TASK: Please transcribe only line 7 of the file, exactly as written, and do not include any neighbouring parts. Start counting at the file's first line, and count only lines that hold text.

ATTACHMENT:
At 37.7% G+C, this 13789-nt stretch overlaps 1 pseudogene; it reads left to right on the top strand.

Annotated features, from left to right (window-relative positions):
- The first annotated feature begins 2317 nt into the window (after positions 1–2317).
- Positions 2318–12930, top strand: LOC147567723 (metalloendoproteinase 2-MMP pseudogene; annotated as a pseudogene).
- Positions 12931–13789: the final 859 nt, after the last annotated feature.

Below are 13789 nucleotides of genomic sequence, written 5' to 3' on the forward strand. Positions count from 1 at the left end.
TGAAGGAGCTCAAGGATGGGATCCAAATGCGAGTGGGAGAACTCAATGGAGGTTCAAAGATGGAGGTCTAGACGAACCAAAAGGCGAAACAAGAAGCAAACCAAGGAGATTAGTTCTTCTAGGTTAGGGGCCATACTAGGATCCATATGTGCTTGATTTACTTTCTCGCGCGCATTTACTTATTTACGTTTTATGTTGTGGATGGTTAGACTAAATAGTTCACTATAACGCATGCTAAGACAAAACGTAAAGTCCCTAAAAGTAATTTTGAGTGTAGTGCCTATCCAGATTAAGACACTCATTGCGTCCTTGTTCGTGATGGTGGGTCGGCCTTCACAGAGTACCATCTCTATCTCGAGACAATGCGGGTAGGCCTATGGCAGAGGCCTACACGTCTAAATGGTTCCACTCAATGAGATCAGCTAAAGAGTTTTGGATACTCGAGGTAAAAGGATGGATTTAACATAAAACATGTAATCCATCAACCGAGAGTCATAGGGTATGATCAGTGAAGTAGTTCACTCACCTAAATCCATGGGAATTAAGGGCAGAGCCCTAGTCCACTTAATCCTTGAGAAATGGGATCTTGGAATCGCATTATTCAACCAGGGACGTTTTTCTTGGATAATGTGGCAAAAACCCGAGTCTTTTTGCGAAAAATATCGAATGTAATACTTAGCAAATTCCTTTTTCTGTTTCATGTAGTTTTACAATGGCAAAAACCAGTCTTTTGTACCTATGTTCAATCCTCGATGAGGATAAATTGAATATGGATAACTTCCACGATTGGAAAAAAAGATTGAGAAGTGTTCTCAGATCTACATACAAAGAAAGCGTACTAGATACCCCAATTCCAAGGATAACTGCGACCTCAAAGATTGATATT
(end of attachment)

TGAAGGAGCTCAAGGATGGGATCCAAATGCGAGTGGGAGAACTCAATGGAGGTTCAAAGATGGAGGTCTAGACGAACCAAAAGGCGAAACAAGAAGCAAACCAAGGAGATTAGTTCTTCTAGGTTAGGGGCCATACTAGGATCCATATGTGCTTGATTTACTTTCTCGCGCGCATTTACTTATTTACGTTTTATGTTGTGGATGGTTAGACTAAATAGTTCACTATAACGCATGCTAAGACAAAACGTAAAGTCCCTAAAAGTAATTTTGAGTGTAGTGCCTATCCAGATTAAGACACTCATTGCGTCCTTGTTCGTGATGGTGGGTCGGCCTTCACAGAGTACCATCTCTATCTCGAGACAATGCGGGTAGGCCTATGGCAGAGGCCTACACGTCTAAATGGTTCCACTCAATGAGATCAGCTAAAGAGTTTTGGATACTCGAGGTAAAAGGATGGATTTAACATAAAACATGTAATCCATCAACCGAGAGTCATAGGGTATGATCAGTGAAGTAGTTCACTCACCTAAATCCATGGGAATTAAGGGCAGAGCCCTAGTCCACTTAATCCTTGAGAAATGGGATCTTGGAATCGCATTATTCAACCAGGGACGTTTTTCTTGGATAATGTGGCAAAAACCCGAGTCTTTTTGCGAAAAATATCGAATGTAATACTTAGCAAATTCCTTTTTCTGTTTCATGTAGTTTTACAATGGCAAAAACCAGTCTTTTGTACCTATGTTCAATCCTCGATGAGGATAAATTGAATATGGATAACTTCCACGATTGGAAAAAAAGATTGAGAAGTGTTCTCAGATCTACATACAAAGAAAGCGTACTAGATACCCCAATTCCAAGGATAACTGCGACCTCAAAGATTGATATT